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The White House on World AIDS Day in December 2018. Photo: Chen Mengtong/China News Service/VCG via Getty Images

The Trump administration is already rolling out more details about one of the president's most ambitious State of the Union pledges: "to eliminate the HIV epidemic in the United States within 10 years."

By the numbers: Roughly 40,000 people get HIV each year, and that rate has held steady for a while now.

  • More than half of all new HIV infections are concentrated in just 48 counties, as well as Washington, D.C., and San Juan, Puerto Rico, according to the Health and Human Services Department.

How it works: With HIV, as public-health experts like to say, "treatment is prevention."

  • There's no cure for HIV, but if patients adhere to their treatment regimen long enough, the virus can become so deeply suppressed that it's undetectable in their blood — and once it's that weak, it also can't be transmitted.

The bottom line: If you really could get enough people tested (about 165,000 Americans don't know they're HIV-positive, per HHS), and help patients access and stick with drugs to treat the virus, that really could make a difference.

  • The goal will be to reduce new infections by 75% in the next 5 years and by 90% in the next 10 years, HHS said.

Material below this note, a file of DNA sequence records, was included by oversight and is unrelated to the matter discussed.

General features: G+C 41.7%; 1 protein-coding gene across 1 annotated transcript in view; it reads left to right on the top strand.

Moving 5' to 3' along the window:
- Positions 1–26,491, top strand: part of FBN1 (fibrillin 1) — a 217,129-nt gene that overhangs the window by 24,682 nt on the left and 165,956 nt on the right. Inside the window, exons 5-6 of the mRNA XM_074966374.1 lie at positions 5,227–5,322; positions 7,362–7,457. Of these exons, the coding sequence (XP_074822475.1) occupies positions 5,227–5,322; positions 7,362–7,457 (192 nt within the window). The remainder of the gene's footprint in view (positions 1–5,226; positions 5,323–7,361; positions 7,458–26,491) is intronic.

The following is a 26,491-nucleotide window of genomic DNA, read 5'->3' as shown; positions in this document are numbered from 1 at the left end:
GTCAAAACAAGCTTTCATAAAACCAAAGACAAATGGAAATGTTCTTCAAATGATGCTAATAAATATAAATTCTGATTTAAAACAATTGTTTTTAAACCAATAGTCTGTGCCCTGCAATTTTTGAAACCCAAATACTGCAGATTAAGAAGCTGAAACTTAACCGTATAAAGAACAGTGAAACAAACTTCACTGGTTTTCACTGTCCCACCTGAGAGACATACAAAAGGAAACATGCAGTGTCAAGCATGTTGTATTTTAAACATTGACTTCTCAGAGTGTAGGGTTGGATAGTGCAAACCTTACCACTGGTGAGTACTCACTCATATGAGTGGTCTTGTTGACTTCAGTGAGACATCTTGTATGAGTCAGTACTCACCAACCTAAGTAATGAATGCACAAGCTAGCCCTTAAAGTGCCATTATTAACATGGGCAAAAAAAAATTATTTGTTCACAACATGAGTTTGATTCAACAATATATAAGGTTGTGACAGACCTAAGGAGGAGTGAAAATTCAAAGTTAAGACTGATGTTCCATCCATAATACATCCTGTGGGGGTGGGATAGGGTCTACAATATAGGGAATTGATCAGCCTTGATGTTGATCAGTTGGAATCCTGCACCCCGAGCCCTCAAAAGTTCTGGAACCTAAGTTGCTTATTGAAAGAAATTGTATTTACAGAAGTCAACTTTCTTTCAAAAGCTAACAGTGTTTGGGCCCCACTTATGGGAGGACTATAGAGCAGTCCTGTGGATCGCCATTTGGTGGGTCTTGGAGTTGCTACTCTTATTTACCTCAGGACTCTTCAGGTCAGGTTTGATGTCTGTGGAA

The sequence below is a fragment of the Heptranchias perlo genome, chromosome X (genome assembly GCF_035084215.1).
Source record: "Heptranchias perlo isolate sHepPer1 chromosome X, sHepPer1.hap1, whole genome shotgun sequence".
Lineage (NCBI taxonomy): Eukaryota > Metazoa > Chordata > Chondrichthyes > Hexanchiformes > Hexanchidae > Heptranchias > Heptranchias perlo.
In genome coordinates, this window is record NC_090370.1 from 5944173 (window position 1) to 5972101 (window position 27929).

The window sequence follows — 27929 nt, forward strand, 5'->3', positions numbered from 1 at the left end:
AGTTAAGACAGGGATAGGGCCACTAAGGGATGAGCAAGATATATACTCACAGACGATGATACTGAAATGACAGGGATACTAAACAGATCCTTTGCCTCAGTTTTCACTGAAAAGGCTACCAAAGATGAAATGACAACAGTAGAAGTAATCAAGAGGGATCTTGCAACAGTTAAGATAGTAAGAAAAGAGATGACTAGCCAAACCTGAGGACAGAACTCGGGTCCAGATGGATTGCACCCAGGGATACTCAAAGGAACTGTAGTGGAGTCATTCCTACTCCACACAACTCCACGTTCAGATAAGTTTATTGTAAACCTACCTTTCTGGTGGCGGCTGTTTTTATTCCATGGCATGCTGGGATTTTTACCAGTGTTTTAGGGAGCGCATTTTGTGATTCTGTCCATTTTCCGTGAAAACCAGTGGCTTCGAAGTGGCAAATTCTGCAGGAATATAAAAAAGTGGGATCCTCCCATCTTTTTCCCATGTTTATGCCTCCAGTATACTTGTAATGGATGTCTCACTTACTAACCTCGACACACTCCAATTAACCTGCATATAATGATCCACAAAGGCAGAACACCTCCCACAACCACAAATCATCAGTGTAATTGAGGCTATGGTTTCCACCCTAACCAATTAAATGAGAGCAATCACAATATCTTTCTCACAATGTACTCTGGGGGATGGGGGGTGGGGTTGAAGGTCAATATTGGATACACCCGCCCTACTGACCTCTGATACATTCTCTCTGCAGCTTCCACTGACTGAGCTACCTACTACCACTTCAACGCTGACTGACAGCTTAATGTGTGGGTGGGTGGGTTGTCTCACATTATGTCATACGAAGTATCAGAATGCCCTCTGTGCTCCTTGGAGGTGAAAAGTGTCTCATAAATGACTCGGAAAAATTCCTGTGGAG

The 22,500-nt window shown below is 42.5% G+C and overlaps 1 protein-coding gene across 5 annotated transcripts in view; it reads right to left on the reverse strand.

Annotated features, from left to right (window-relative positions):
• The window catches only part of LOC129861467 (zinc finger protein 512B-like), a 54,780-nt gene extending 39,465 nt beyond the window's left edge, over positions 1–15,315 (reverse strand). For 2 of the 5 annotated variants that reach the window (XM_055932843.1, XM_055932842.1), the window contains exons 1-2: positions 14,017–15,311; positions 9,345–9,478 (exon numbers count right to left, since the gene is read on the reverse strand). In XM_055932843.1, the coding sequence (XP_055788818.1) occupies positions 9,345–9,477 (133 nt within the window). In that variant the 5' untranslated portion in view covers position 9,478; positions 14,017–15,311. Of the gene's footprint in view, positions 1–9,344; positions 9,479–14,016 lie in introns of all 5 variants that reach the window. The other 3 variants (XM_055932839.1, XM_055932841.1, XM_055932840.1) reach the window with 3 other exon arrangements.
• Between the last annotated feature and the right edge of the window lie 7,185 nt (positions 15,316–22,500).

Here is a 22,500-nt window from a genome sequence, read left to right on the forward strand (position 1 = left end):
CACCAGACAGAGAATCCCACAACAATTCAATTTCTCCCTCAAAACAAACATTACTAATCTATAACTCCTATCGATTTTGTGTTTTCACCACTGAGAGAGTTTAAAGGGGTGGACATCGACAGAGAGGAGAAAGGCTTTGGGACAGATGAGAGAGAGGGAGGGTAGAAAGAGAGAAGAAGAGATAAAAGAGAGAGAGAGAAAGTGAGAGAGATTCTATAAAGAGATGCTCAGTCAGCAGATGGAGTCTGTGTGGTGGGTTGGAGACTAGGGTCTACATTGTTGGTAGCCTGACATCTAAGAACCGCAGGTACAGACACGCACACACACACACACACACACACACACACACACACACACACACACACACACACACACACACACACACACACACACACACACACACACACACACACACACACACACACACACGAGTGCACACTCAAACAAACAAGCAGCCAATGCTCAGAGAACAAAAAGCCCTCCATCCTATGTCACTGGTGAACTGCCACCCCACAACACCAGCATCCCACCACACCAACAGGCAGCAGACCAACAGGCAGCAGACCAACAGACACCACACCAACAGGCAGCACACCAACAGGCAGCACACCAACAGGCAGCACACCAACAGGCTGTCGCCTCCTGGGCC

Go deeper: Panel recommends HIV preventive pill for high-risk individuals

Go deeper

Dion Rabouin, author of Markets
7 mins ago - Economy & Business

First glimpse of the Biden market

Photo: Jonathan Ernst-Pool/Getty Images

Investors made clear what companies they think will be winners and which will be losers in President Joe Biden's economy on Wednesday, selling out of gun makers, pot purveyors, private prison operators and payday lenders, and buying up gambling, gaming, beer stocks and Big Tech.

What happened: Private prison operator CoreCivic and private prison REIT Geo fell by 7.8% and 4.1%, respectively, while marijuana ETF MJ dropped 2% and payday lenders World Acceptance and EZCorp each fell by more than 1%.

Mike Allen, author of AM
39 mins ago - Politics & Policy

Biden-Harris, Day 1: What mattered most

President Joe Biden and first lady Dr. Jill Biden arrive at the North Portico of the White House. Photo: Alex Brandon-Pool/Getty Images

The Axios experts help you sort significance from symbolism. Here are the six Day 1 actions by President Biden that matter most.

Driving the news: Today, on his first full day, Biden translates his promise of a stronger federal response to the pandemic into action — starting with 10 executive orders and other directives, Caitlin Owens writes.

2 hours ago - Politics & Policy

Read: Pete Buttigieg's opening statement ahead of confirmation hearing

Pete Buttigieg, President Biden's nominee to be secretary of transportation, in December. Photo: Kevin Lamarque/AFP via Getty Images

Pete Buttigieg, President Biden's nominee to lead the Transportation Department, will tell senators he plans to prioritize the health and safety of public transportation systems during the pandemic — and look to infrastructure projects to rebuild the economy — according to a copy of his prepared remarks obtained by Axios.

Driving the news: Buttigieg will testify at 10 a.m. ET before the Senate Committee on Commerce, Science and Transportation. He is expected to face a relatively smooth confirmation process, though GOP lawmakers may press him on "green" elements of Biden's transportation proposals.